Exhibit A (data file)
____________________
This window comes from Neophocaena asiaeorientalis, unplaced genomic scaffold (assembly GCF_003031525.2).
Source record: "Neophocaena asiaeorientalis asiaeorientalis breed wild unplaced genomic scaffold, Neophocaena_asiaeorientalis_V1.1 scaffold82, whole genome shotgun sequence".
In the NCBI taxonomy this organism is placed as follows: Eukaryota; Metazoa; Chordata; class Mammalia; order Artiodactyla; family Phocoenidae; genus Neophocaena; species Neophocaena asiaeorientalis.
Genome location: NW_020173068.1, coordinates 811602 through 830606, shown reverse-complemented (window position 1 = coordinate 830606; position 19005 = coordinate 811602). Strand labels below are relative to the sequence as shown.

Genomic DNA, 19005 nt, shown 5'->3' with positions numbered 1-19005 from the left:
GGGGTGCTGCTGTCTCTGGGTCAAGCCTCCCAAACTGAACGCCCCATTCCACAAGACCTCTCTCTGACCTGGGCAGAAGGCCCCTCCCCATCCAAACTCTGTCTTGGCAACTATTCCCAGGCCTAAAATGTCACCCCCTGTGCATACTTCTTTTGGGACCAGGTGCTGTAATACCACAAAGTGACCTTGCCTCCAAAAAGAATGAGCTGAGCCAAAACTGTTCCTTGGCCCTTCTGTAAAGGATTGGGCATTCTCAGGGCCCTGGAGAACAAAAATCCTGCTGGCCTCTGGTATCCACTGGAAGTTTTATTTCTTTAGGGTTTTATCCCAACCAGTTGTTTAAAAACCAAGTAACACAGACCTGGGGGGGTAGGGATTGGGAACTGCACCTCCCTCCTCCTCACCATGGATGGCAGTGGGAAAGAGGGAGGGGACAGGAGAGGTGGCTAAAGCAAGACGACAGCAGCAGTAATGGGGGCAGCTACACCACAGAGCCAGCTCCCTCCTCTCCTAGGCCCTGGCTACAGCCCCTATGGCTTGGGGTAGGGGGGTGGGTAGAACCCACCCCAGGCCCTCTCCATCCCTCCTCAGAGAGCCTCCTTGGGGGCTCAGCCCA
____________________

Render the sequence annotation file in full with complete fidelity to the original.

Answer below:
This window comes from Neophocaena asiaeorientalis, unplaced genomic scaffold (assembly GCF_003031525.2).
Source record: "Neophocaena asiaeorientalis asiaeorientalis breed wild unplaced genomic scaffold, Neophocaena_asiaeorientalis_V1.1 scaffold82, whole genome shotgun sequence".
In the NCBI taxonomy this organism is placed as follows: Eukaryota; Metazoa; Chordata; class Mammalia; order Artiodactyla; family Phocoenidae; genus Neophocaena; species Neophocaena asiaeorientalis.
Genome location: NW_020173068.1, coordinates 811602 through 830606, shown reverse-complemented (window position 1 = coordinate 830606; position 19005 = coordinate 811602). Strand labels below are relative to the sequence as shown.

Genomic DNA, 19005 nt, shown 5'->3' with positions numbered 1-19005 from the left:
GGGGTGCTGCTGTCTCTGGGTCAAGCCTCCCAAACTGAACGCCCCATTCCACAAGACCTCTCTCTGACCTGGGCAGAAGGCCCCTCCCCATCCAAACTCTGTCTTGGCAACTATTCCCAGGCCTAAAATGTCACCCCCTGTGCATACTTCTTTTGGGACCAGGTGCTGTAATACCACAAAGTGACCTTGCCTCCAAAAAGAATGAGCTGAGCCAAAACTGTTCCTTGGCCCTTCTGTAAAGGATTGGGCATTCTCAGGGCCCTGGAGAACAAAAATCCTGCTGGCCTCTGGTATCCACTGGAAGTTTTATTTCTTTAGGGTTTTATCCCAACCAGTTGTTTAAAAACCAAGTAACACAGACCTGGGGGGGTAGGGATTGGGAACTGCACCTCCCTCCTCCTCACCATGGATGGCAGTGGGAAAGAGGGAGGGGACAGGAGAGGTGGCTAAAGCAAGACGACAGCAGCAGTAATGGGGGCAGCTACACCACAGAGCCAGCTCCCTCCTCTCCTAGGCCCTGGCTACAGCCCCTATGGCTTGGGGTAGGGGGGTGGGTAGAACCCACCCCAGGCCCTCTCCATCCCTCCTCAGAGAGCCTCCTTGGGGGCTCAGCCCA